Ear mites and ear yeast infections have many of the same symptoms including head shaking, itching and redness. However, there is one core difference in symptoms. Ear mites cause a dark brown discharge from the ear that appears waxy or crusty. Ear mites are not visible to the naked eye, so if you are unsure if your dog has ear mites or a yeast infection, a veterinarian will be able to help you diagnose them with the use of a microscope.

Dog ear infection

How to tell the difference between allergies and yeast infections

What many dog owners are unaware of is that allergies may be the cause of yeast infections. This is because many dogs with allergies have an imbalance in their immune system and may not be able to fight off yeast overgrowth. Furthermore, allergies can cause red, inflamed skin that is very itchy. When a dog is frequently itching and scratching their skin, there is an increased risk for introducing yeast species into the skin. Most yeast infections due to allergies present as skin abnormalities but there can also be systemic symptoms as well, such as walking in circles, head tilting, bladder infections and excessive drooling.

Are yeast infections in dogs contagious for humans or other pets?

Good news! Yeast infections are not contagious to humans or other dogs. However, yeast infections may be reoccurring in the same animal. 

Inside knowledge on dog yeast infections from Kabo’s in house veterinarian, Dr. Suzee Camilleri

“If you suspect your dog has a yeast infection, it is really important to get it diagnosed accurately as soon as possible. You don't want it mistaken for a bacterial infection or allergies, otherwise home remedies will not work and the infection may get worse. Once it is determined that the cause of infection is from yeast, depending on the severity of the case, your vet may prescribe medication. Milder cases and intermittent flare ups can be managed by owners at home with appropriate home remedies. An owner that is fully aware and educated on what yeast infections look like, how to manage and prevent them, will help keep a dog comfortable and healthy.

Keeping a dog’s immune system robust is also key. I highly recommend adding probiotics to their meals and feeding high quality unprocessed, fresh cooked foods. More and more research is showing that high quality ingredients help support gut health, which leads to an overall better immune system.” -Dr. Suzee Camelleri, DVSc, DVM

Dog breeds prone to yeast infections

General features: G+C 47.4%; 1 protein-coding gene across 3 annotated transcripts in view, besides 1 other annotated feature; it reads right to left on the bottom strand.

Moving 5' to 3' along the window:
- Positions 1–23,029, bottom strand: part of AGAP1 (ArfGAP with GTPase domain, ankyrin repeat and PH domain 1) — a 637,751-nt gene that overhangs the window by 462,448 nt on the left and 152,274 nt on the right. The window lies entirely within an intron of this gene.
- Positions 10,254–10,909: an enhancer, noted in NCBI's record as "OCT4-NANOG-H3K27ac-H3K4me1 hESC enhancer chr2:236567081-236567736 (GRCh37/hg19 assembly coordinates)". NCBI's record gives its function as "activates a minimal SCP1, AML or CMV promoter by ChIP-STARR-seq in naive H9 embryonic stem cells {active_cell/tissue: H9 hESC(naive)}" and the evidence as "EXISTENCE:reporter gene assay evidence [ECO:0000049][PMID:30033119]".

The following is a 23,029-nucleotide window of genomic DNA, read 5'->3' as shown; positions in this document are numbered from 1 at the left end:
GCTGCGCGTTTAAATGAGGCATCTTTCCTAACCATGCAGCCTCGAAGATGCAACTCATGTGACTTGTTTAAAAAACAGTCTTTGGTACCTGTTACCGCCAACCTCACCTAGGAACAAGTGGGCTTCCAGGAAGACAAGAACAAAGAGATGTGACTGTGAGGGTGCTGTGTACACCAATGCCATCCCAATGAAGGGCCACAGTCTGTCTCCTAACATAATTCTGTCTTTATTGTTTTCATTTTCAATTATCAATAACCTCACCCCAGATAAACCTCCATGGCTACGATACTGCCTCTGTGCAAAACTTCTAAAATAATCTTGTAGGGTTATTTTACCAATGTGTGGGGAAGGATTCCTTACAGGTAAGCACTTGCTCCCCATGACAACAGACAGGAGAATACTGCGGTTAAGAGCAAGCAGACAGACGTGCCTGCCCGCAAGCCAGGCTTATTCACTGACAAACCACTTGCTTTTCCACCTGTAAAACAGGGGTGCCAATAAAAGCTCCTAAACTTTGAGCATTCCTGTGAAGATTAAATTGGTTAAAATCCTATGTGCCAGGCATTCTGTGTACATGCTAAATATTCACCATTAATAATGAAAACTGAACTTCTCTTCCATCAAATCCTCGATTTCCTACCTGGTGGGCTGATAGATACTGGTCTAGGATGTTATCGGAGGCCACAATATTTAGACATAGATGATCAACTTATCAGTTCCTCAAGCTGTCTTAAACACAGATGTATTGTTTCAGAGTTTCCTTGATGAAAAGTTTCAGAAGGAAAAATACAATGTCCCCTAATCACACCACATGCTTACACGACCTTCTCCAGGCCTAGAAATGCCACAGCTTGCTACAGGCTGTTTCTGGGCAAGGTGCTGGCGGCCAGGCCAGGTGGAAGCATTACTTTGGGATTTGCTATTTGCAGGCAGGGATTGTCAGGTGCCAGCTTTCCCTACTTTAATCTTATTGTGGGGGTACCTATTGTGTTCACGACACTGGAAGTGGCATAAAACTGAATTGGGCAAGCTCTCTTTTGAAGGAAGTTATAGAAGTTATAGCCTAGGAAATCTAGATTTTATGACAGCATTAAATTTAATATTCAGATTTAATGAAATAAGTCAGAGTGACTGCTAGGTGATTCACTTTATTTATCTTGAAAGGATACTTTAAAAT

Yeast infections are not necessarily breed specific but like many diseases, certain breeds are more susceptible to developing a yeast infection than others. This is especially true of breeds that drool a lot, have multiple skin folds, floppy ears or are predisposed to developing allergies. Some of the breeds that commonly develop yeast infections are:

  • Shar-pei
  • Shih Tzu
  • Bloodhound
  • Cocker Spaniel
  • Schnauzer
  • Bulldog
  • Golden Retriever
  • Labrador Retriever
  • Basset Hound
  • West Highland White Terrier
  • German Shepherd
  • Maltese
  • Dachshund
  • Poodle

Best home remedies for dog yeast infections

Vinegar

There is only one true home remedy for yeast infections that has scientific support. That remedy is as simple as white vinegar! White vinegar is the most effective when treating Malassezia dermatitis in dogs, while apple cider vinegar is superior for treating Candida albicans infections.

A vinegar rinse is made by diluting vinegar with water in a 1:1 ratio and is applied to the skin and left to dry. White vinegar is able to help lower the pH of the skin, making it more acidic and a less desirable environment for yeast to grow. It is very important to speak to your veterinarian prior to treating your dog with vinegar, in order to ensure their safety!

Golden Doodle being dried off by human after bath

Coconut oil

Coconut oil is another option for owners to use on a yeast infection. This is because coconut oil has natural antibacterial and antifungal properties! Studies indicate that coconut oil may be effective against the yeast species Candida albicans and may even result in a 10-fold drop in colonization. To treat a yeast infection with coconut oil, simply apply a small amount of coconut oil to the affected areas on your dog’s skin, similar to other over the counter creams.

Probiotics

Probiotics are “good” or “beneficial” bacteria, which help foster a healthy balance of bacteria in the gastrointestinal system and on the skin. The most common probiotic used to treat yeast infections are Lactobacillus acidophilus. Probiotic bacteria stop yeast overgrowth by crowding out yeast growth and are specifically effective against Malassezia. Probiotics can either be purchased from your veterinarian or over the counter at your local pet store. Look for a brand that has at least ten different strains of live probiotics for it to be effective. As of now there are few clinical studies supporting probiotics as a cure for yeast infections, however there is some research and clinical cases that show a lot of promise!